Hiring is broken. Actually, it’s always been broken, we just didn’t pay attention. The traditional system of sending and receiving thousands of resumés was never a model of efficiency. In their book “Rework”, the guys from 37 Signals explain what we all know about most applicants and their resumés:
“We all know resumés are a joke. They’re exaggerations. They’re too easy. Anyone can create a decent-enough resumé. That’s why half-assed applicants love them so much. They can shotgun out hundreds at a time to potential employers. It’s another form of spam. They don’t care about landing your job; they just care about landing any job. If you hire based on this garbage, you’re missing the point of what hiring is about. You want a specific candidate who cares specifically about your company, your products, your customers, and your job.”
The reason we didn’t notice that having resumés and recruiters plaguing the job market was a bad idea, is because we could afford it. It was fine to have that system 50, 20, even 5 years ago. Wasting was a part of life. We bought tons of crap, watched many hours of TV and got only the minimum education necessary to get a job. Each of those philosophies are based on one big assumption: we have plenty of resources to spare.
Well, reality has caught up with us. That lifestyle is no longer sustainable. In terms of hiring, paying a recruiter consistently to find someone who is always a gamble, is not an optimal way of allocating resources in our time. And there’s probably nothing more important for a business nowadays than an optimal allocation of resources.
In a fast-paced changing environment, resilience is king. Having the right systems and tools, lowering costs and improving productivity, these are the methods towards profitability that businesses are embracing now. In most cases, hiring is too expensive, because we’re doing it wrong.
The main problem with the traditional hiring system is that it places all the responsibility on the business. Job applicants are only sending some letters or emails, but it’s the businesses who are spending money trying to pick the right candidate. Expensive process, questionable ROI. We need a better way.
Originally, I was going to write about how to evaluate people without college degrees, but that’s the wrong question to ask. A better question would be: how are we going to evaluate ANYONE? Granted, there may be a very small group of fields of study where academic excellence leads to professional excellence, but it’s not representative. In most situations, a degree or a resumé don’t mean competence.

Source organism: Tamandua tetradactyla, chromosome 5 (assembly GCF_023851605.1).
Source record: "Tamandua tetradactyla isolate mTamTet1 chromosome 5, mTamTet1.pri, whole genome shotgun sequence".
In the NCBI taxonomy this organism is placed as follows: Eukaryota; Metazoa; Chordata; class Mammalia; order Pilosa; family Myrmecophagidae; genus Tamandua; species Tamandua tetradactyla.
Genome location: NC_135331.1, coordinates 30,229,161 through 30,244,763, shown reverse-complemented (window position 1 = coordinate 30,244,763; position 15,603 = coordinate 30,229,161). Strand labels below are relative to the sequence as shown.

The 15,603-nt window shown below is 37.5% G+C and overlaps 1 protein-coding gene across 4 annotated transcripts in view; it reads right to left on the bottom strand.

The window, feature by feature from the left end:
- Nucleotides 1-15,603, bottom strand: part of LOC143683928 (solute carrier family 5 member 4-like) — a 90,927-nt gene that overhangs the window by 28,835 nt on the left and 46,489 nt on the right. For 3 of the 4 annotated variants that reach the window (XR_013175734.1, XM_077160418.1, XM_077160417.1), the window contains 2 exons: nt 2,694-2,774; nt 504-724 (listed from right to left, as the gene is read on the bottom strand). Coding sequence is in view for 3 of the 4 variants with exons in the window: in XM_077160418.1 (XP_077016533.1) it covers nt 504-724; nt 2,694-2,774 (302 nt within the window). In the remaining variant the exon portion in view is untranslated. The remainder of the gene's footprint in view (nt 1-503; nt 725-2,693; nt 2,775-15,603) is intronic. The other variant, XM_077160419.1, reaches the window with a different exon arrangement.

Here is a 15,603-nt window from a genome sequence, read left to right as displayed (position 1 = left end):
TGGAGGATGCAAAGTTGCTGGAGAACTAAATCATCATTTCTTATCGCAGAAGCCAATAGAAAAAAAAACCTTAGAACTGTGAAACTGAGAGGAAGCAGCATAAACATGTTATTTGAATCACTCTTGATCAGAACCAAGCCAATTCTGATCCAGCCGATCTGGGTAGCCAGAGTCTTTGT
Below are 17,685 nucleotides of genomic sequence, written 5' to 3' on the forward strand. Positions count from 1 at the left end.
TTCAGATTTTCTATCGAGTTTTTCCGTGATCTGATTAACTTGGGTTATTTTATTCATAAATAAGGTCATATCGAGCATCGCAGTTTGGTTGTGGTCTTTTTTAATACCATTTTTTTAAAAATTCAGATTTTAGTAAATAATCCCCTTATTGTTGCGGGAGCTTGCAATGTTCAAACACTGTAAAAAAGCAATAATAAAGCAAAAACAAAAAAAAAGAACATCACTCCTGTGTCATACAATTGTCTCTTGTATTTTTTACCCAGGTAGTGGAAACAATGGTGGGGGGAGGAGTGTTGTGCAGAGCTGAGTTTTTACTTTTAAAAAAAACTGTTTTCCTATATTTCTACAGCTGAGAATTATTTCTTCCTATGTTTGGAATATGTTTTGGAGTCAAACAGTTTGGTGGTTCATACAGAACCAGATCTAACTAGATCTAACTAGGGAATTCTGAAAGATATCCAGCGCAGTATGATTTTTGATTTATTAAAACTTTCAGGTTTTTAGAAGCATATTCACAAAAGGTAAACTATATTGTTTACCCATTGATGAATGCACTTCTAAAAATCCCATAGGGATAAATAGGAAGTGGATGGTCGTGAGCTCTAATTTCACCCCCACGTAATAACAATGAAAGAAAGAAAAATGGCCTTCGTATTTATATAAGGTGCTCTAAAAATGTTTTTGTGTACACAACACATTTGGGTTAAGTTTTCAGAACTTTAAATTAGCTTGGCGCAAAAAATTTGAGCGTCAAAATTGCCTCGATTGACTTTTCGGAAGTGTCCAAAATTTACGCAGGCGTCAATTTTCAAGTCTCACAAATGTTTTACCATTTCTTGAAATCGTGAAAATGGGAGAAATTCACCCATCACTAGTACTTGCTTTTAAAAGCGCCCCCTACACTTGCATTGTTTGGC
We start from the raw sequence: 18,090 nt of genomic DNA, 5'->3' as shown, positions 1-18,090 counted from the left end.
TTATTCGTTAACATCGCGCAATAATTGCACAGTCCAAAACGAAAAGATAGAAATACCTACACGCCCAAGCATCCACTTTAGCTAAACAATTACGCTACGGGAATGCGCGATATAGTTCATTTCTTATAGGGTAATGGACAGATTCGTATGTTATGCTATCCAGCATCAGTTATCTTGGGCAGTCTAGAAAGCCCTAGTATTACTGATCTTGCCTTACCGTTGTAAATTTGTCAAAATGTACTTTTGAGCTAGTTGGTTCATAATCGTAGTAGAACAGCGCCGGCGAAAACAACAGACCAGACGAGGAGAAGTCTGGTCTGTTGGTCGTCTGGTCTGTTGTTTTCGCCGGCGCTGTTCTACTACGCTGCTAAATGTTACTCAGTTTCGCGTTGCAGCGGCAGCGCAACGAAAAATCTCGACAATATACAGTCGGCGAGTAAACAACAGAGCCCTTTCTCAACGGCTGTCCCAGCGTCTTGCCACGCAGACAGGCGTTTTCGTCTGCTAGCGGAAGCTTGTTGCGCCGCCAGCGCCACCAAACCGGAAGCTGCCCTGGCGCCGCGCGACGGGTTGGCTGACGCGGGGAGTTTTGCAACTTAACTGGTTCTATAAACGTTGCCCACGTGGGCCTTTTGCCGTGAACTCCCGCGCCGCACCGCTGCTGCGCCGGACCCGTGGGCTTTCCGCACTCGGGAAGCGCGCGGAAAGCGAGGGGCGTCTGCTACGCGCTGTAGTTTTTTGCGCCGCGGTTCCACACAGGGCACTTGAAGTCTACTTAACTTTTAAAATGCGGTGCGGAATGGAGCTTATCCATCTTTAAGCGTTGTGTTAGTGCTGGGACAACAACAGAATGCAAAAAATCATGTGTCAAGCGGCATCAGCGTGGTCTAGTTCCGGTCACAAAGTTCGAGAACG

The solution is to balance the evaluation game. The person hiring shouldn’t be the only one judging competence. This is the fundamental shift that we need to go through: better self-assessment. As we become more empowered as consumers and learners because of the available technology, we also carry a bigger load of the responsibility. We have to stop thinking in terms of paychecks, and start thinking in terms of value creation.
This is my problem with all the protesters worldwide demanding for more and better jobs. They see jobs as rights, instead of ways to create value for businesses and society.
When we think in terms of value creation, the number of suitable jobs for each person drops dramatically, but the impact of the ones that remain increases. When we see look for where we can help the most, we find out the right jobs, and recruiters find the right employees.
The future of hiring is a two-way street recruitment. Job applicants, college degree or not, evaluate the businesses where they can have the biggest impact (whether those already exist or they have to create them), and then the MARKET evaluates if they are a good fit. Maybe it’s a recruiter, maybe it’s consumers, who will evaluate us is besides the point. What matters is that only what creates value gets accepted by society.
We need to embrace uncertainty, become entrepreneurs in everything we do, develop our skills consistently, and aim to create value. If we need to start a business or become freelancers, so be it. We need to step up to the challenge, and accept the burden that our ever-increasing standard of living has placed upon us.
Simply put, the future of hiring is one with more value, but less hiring.